#HackfromHome - an anti-viral virtual hackathon.

We’re giving people a chance to respond with action, working together to improve the lives of everyone affect by the Coronavirus. Our goal is to band together to help communities, patients, and their families better using what we know best - technology.

If possible, these ideas should preserve the privacy of individuals through the use of Personal Data Accounts. For more information on Personal Data Accounts read this.



A digital platform for connecting available resources to those most impacted by social distancing policies; a centralized location for fostering collective generosity.

In Berkeley, there are numerous students from low-income backgrounds that frequently source groceries and other food items from the Berkeley Student Food Collective. Current social-distancing and shelter-in-place policies have caused the Berkeley Student Food Collective and many of these similar services and organizations in the Berkeley area to slow or cease operations. Furthermore, some of our team members have directly witnessed increased instances of domestic abuse, which limits a victim’s resources, network, and safe spaces, as a result of the shelter-in-place state mandates. Finally, not only has there been confusion among local communities, but the constant reports of people panic-buying groceries and other household amenities has thrown the availability of common necessities into jeopardy.

We were interested if similar problems were plaguing other communities, and through researching numerous current statistics and articles, found that many low-resource families are facing major problems associated with securing food, health care, utilities, and support. The problem is also most likely exacerbated by harm to local businesses and current job-loss trends.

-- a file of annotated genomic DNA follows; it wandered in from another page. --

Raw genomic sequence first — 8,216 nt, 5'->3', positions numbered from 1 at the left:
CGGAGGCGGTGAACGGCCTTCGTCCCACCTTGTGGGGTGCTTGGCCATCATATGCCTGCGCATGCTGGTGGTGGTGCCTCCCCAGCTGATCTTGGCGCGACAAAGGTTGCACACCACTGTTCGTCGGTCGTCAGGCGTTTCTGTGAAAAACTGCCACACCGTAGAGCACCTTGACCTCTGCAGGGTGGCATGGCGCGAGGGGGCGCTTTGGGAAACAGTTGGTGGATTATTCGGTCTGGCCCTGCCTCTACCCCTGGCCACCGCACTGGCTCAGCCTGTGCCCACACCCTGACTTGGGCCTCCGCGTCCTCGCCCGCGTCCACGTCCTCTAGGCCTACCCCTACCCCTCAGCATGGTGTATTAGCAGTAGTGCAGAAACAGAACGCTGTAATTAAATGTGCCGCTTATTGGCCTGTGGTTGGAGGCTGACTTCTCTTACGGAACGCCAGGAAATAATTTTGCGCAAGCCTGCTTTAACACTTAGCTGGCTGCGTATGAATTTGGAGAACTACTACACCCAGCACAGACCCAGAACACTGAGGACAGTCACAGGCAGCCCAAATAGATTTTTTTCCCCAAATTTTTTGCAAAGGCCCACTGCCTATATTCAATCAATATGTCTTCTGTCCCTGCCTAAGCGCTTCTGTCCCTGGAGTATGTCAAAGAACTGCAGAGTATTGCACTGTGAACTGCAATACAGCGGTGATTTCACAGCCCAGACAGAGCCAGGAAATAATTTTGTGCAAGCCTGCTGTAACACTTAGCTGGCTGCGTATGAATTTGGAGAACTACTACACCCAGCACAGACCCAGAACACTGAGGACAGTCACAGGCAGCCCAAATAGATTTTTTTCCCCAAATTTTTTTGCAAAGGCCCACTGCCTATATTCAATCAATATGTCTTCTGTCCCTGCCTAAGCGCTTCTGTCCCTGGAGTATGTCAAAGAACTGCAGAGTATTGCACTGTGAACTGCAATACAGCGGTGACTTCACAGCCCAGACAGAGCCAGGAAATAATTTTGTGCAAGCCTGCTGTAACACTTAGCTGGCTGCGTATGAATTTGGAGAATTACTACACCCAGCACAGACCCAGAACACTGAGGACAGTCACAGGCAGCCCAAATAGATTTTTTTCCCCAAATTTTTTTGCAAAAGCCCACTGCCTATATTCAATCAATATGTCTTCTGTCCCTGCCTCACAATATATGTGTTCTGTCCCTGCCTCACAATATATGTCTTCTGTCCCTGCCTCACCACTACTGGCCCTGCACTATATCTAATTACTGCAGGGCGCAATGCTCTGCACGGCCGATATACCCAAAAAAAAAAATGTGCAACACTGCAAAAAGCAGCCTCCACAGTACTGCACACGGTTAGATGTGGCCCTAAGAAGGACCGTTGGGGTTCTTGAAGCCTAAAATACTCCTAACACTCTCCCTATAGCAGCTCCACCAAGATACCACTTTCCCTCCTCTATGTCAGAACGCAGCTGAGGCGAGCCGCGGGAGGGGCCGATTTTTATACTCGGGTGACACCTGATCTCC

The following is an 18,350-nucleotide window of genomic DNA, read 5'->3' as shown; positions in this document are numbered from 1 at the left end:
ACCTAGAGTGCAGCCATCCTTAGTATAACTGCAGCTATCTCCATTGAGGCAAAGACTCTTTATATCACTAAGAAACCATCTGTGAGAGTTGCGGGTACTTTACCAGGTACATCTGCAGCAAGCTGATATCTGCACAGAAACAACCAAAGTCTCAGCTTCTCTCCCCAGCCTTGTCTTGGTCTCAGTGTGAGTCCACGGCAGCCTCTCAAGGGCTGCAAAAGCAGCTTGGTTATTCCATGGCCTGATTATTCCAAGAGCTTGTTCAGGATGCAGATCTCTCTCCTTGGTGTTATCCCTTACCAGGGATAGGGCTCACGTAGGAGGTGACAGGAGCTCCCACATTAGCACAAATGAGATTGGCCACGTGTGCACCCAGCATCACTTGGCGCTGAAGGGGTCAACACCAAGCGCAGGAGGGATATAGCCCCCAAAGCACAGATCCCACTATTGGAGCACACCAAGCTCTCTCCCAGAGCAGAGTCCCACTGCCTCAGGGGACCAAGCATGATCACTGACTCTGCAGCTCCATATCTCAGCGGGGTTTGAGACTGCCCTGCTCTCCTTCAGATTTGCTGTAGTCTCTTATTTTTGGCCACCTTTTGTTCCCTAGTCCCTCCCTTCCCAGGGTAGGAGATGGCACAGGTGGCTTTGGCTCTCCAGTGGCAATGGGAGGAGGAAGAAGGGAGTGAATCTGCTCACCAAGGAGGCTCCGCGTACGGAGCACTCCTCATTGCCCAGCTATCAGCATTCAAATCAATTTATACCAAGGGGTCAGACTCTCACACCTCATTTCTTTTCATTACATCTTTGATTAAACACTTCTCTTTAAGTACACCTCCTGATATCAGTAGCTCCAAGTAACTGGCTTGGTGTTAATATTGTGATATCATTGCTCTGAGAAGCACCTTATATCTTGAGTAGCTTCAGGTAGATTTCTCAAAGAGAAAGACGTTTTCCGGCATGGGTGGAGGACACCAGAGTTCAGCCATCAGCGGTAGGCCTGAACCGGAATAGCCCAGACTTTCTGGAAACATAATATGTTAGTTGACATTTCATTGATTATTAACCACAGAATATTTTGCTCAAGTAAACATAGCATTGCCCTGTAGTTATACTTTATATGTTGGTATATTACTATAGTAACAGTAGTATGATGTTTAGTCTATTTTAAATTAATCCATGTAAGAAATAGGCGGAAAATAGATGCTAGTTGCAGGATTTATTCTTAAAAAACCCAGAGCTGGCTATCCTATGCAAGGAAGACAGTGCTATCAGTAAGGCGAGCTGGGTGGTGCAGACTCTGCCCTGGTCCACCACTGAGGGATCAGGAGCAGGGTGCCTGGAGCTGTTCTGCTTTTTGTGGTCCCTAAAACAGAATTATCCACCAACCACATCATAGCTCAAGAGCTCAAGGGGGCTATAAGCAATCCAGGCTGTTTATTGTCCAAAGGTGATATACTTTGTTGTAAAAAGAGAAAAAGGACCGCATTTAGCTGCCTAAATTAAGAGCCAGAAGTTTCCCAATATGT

We were inspired by the Berkeley Community Help Doc, a short-lived Google Sheet where local students would list resources they found or provided, as well as the many communities and groups across the globe that have been attempting to do something similar. We sought inspiration from European food-waste-reduction and volunteer-delivery services, like Fikk, Pool Farm, HelpingHands, and Karma.

However, we noticed an extreme disconnect in well-intentioned initiatives and a lack of central organization; an oversaturation of tiny databases for different resources made finding exactly what you needed extremely difficult.

We decided to model our centralized platform, the COVID Collective, after the Berkeley spreadsheet, in order to connect people who would contribute their resources to those who are in need - those who are most impacted by necessary pandemic policies.

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  • Apr 2 2020
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